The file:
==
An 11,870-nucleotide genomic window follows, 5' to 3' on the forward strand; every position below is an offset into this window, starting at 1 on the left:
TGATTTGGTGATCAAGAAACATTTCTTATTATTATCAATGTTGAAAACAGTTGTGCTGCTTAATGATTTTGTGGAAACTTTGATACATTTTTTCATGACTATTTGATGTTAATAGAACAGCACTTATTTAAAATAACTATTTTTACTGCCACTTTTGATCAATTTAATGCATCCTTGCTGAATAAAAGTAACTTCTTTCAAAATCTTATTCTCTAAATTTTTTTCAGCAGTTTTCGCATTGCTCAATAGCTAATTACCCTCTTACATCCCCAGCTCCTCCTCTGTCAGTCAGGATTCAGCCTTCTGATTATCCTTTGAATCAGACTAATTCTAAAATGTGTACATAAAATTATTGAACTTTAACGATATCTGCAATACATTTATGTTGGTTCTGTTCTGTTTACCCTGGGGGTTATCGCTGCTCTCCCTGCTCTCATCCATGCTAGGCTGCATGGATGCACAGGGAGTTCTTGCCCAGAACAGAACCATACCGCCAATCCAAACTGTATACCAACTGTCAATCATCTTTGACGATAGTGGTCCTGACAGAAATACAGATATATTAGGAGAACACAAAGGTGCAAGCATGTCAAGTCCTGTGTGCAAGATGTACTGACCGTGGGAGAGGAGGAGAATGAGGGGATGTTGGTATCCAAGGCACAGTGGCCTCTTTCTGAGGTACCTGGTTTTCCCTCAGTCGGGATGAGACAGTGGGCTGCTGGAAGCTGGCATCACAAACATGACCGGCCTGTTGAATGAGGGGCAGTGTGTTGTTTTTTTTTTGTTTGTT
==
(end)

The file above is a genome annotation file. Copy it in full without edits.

An 11,870-nucleotide genomic window follows, 5' to 3' on the forward strand; every position below is an offset into this window, starting at 1 on the left:
TGATTTGGTGATCAAGAAACATTTCTTATTATTATCAATGTTGAAAACAGTTGTGCTGCTTAATGATTTTGTGGAAACTTTGATACATTTTTTCATGACTATTTGATGTTAATAGAACAGCACTTATTTAAAATAACTATTTTTACTGCCACTTTTGATCAATTTAATGCATCCTTGCTGAATAAAAGTAACTTCTTTCAAAATCTTATTCTCTAAATTTTTTTCAGCAGTTTTCGCATTGCTCAATAGCTAATTACCCTCTTACATCCCCAGCTCCTCCTCTGTCAGTCAGGATTCAGCCTTCTGATTATCCTTTGAATCAGACTAATTCTAAAATGTGTACATAAAATTATTGAACTTTAACGATATCTGCAATACATTTATGTTGGTTCTGTTCTGTTTACCCTGGGGGTTATCGCTGCTCTCCCTGCTCTCATCCATGCTAGGCTGCATGGATGCACAGGGAGTTCTTGCCCAGAACAGAACCATACCGCCAATCCAAACTGTATACCAACTGTCAATCATCTTTGACGATAGTGGTCCTGACAGAAATACAGATATATTAGGAGAACACAAAGGTGCAAGCATGTCAAGTCCTGTGTGCAAGATGTACTGACCGTGGGAGAGGAGGAGAATGAGGGGATGTTGGTATCCAAGGCACAGTGGCCTCTTTCTGAGGTACCTGGTTTTCCCTCAGTCGGGATGAGACAGTGGGCTGCTGGAAGCTGGCATCACAAACATGACCGGCCTGTTGAATGAGGGGCAGTGTGTTGTTTTTTTTTTGTTTGTT